What is the general markup on bikes sold in stores, specifically bikes sold in bike shops, i don't care about the markup in stores like wal-mart or target.

1 Answer 1


This can vary a good bit based upon the brand, quality of bicycle sold, and the agreement reached between the shop/brand. In general more volume=better deal, higher end=lower markup percentage (but higher dollar amount as the overall cost is higher as well).

A high margin would be 40-45% (66-80% markup), low end would be around 20% margin (25% markup) in my experience (as an employee). so for a $500 bike a 40% margin is $200, $300 original cost to the shop. In markup terms, a $500 bike that costs $300 wholesale is 200/300 = 66% markup.

Keep in mind this is not profit. Many bikes take an hour or more of labor to assemble, and this is before factoring in base costs of space, utilities, tools, etc.

  • No that's fine, I was just wondering, I usually buy my bikes used anyways, but a shop had a $1000 U.S. off a last years model Salsa horsethief $3299 now $2299 and I was wondering how he could do that... seemed like a good deal for a NEW horsethief! Jan 24, 2017 at 20:46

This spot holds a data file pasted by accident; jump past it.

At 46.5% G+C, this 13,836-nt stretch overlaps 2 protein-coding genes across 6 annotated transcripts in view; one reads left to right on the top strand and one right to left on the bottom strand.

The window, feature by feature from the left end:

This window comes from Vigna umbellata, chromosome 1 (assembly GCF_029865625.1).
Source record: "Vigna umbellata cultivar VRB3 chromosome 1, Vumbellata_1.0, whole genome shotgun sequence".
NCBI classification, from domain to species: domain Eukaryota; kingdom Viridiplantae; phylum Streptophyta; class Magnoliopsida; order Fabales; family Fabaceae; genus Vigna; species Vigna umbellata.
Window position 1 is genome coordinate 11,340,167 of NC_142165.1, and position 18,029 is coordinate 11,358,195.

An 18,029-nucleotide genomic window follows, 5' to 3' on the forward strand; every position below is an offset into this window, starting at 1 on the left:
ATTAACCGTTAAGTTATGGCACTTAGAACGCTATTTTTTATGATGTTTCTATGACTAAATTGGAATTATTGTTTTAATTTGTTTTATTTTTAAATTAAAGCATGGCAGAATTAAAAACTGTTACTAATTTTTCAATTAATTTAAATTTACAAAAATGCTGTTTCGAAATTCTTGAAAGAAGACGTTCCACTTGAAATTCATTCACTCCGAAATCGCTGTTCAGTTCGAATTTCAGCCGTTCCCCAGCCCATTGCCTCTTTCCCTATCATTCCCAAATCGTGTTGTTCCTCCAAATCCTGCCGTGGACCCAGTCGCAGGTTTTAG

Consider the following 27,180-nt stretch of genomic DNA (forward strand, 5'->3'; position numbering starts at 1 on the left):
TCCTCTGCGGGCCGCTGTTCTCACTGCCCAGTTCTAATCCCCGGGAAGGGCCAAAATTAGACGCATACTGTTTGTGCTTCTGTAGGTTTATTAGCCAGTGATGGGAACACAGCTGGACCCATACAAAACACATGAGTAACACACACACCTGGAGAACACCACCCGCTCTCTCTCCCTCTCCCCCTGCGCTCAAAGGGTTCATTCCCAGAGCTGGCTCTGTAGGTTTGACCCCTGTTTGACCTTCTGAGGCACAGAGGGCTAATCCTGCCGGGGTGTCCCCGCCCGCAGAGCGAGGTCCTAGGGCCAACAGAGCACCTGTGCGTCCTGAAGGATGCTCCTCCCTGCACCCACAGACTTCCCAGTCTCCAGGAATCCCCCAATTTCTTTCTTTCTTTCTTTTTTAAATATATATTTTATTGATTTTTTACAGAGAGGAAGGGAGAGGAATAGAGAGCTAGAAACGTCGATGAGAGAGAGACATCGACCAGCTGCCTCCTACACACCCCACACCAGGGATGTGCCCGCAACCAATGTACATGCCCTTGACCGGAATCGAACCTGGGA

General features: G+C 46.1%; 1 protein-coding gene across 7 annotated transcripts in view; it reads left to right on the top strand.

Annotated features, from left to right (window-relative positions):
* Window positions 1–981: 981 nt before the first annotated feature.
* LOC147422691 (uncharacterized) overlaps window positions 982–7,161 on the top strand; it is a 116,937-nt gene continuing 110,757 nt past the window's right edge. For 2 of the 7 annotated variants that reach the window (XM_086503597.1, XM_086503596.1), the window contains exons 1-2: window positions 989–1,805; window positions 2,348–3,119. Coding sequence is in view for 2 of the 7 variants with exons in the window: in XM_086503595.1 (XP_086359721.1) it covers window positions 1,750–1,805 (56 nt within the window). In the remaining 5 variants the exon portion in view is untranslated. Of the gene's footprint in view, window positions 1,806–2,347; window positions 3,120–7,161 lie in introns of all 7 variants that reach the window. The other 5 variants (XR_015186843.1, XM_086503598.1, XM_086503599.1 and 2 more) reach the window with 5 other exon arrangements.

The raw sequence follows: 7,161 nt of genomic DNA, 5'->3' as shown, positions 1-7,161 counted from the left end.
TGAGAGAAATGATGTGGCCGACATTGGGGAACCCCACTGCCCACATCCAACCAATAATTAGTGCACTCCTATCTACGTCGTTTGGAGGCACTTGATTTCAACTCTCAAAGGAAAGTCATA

• yeah so at that price, that is probably what the shop is able to buy them for. Salsa is somewhat complicated in terms of dealer structure and pricing
    – Paul
    Jan 24, 2017 at 20:48
  • i'm surprised, i'd think he could sell that puppy online easily at that price, maybe if salsa found that out he'd get in trouble or something... Jan 24, 2017 at 20:49
  • 3
    As part of Salsa's dealer structure, you are not allowed to sell their bicycles online (and in many cases even advertise them online). Also they cannot be sold unassembled or tuned. These terms are probably true for many companies.
    – Paul
    Jan 24, 2017 at 20:52
  • 1
    May I suggest that you rework this to answer the question? OP asked about markup, not margin.
    – andy256
    Jan 24, 2017 at 21:04

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